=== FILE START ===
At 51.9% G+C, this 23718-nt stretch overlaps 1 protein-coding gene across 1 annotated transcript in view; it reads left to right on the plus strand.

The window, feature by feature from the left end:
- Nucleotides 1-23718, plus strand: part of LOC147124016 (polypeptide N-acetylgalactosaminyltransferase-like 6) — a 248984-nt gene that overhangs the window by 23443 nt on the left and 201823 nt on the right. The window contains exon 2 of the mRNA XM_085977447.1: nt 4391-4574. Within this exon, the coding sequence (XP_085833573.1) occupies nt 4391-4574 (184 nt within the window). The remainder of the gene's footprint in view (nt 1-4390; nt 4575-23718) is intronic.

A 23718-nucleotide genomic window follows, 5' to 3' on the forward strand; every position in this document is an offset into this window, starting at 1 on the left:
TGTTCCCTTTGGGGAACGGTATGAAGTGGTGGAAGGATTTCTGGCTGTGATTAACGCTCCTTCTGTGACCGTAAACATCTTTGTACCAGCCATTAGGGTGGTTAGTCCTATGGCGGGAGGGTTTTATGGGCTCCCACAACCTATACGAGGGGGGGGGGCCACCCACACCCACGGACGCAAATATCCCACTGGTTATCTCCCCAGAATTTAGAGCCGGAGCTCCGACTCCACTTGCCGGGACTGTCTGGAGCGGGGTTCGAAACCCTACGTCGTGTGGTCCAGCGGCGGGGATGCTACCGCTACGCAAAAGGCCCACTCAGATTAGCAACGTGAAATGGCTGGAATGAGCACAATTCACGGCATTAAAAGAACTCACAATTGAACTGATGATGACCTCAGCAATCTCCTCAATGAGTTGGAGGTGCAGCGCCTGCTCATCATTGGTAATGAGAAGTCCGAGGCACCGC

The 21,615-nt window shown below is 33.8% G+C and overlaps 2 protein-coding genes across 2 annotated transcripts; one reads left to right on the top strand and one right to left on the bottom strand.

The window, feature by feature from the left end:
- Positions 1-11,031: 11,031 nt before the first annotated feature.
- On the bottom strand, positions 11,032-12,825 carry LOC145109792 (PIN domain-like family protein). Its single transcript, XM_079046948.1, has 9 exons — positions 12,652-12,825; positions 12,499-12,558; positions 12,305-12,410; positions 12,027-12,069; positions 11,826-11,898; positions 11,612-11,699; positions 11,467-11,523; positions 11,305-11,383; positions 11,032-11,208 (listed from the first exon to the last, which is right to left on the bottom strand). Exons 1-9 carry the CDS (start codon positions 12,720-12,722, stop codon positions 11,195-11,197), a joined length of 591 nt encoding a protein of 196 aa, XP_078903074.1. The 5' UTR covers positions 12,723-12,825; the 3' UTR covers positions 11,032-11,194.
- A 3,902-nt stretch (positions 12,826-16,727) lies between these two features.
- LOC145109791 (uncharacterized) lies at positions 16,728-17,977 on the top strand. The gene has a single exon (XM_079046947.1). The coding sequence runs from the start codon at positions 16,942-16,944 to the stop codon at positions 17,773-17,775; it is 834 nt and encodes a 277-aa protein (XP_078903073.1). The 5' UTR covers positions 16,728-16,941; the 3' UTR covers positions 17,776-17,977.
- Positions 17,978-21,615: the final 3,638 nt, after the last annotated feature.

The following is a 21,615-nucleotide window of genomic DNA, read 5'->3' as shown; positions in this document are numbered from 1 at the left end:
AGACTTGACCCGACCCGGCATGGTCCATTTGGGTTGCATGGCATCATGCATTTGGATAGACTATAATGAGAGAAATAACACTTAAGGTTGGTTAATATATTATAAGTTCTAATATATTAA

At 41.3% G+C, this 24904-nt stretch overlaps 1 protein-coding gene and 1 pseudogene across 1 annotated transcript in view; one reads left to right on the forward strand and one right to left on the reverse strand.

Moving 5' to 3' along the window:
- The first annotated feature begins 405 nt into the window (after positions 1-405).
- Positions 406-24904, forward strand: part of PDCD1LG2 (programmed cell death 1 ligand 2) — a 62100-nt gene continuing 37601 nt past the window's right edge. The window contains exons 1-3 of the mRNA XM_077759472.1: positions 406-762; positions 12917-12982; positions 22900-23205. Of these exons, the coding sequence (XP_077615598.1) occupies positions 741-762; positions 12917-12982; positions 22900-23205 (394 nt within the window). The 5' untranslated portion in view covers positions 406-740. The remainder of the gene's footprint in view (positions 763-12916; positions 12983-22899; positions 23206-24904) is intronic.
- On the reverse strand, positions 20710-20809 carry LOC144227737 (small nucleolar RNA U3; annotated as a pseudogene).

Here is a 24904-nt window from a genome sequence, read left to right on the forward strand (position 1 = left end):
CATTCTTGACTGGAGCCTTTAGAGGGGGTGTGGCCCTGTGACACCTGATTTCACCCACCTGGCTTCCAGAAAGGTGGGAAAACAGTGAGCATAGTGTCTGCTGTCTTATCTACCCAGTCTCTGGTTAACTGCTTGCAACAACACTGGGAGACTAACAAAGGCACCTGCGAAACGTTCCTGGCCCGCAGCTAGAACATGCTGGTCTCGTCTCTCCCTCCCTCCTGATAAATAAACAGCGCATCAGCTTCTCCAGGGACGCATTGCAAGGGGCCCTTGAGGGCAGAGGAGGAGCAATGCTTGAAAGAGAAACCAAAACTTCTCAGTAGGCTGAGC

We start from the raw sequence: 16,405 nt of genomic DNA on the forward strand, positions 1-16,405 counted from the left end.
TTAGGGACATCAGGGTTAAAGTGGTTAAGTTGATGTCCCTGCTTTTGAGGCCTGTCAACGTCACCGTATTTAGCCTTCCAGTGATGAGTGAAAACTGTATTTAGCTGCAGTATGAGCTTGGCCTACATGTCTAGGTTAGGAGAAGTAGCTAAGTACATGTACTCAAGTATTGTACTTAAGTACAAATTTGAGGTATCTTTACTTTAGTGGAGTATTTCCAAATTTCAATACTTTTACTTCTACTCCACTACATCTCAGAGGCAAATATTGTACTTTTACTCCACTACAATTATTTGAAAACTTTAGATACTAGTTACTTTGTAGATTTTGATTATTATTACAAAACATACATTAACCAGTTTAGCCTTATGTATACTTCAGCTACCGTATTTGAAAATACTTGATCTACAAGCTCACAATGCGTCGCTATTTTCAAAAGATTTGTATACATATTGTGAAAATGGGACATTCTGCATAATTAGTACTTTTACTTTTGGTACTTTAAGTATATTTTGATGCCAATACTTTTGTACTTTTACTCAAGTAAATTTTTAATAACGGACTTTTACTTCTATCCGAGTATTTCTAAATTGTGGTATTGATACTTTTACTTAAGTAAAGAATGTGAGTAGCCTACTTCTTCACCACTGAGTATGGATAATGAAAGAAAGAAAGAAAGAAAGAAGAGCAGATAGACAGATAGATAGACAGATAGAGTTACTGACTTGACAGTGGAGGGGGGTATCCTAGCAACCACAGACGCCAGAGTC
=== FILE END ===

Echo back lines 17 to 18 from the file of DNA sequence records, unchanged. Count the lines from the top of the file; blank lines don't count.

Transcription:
- The first annotated feature begins 405 nt into the window (after positions 1-405).
- Positions 406-24904, forward strand: part of PDCD1LG2 (programmed cell death 1 ligand 2) — a 62100-nt gene continuing 37601 nt past the window's right edge. The window contains exons 1-3 of the mRNA XM_077759472.1: positions 406-762; positions 12917-12982; positions 22900-23205. Of these exons, the coding sequence (XP_077615598.1) occupies positions 741-762; positions 12917-12982; positions 22900-23205 (394 nt within the window). The 5' untranslated portion in view covers positions 406-740. The remainder of the gene's footprint in view (positions 763-12916; positions 12983-22899; positions 23206-24904) is intronic.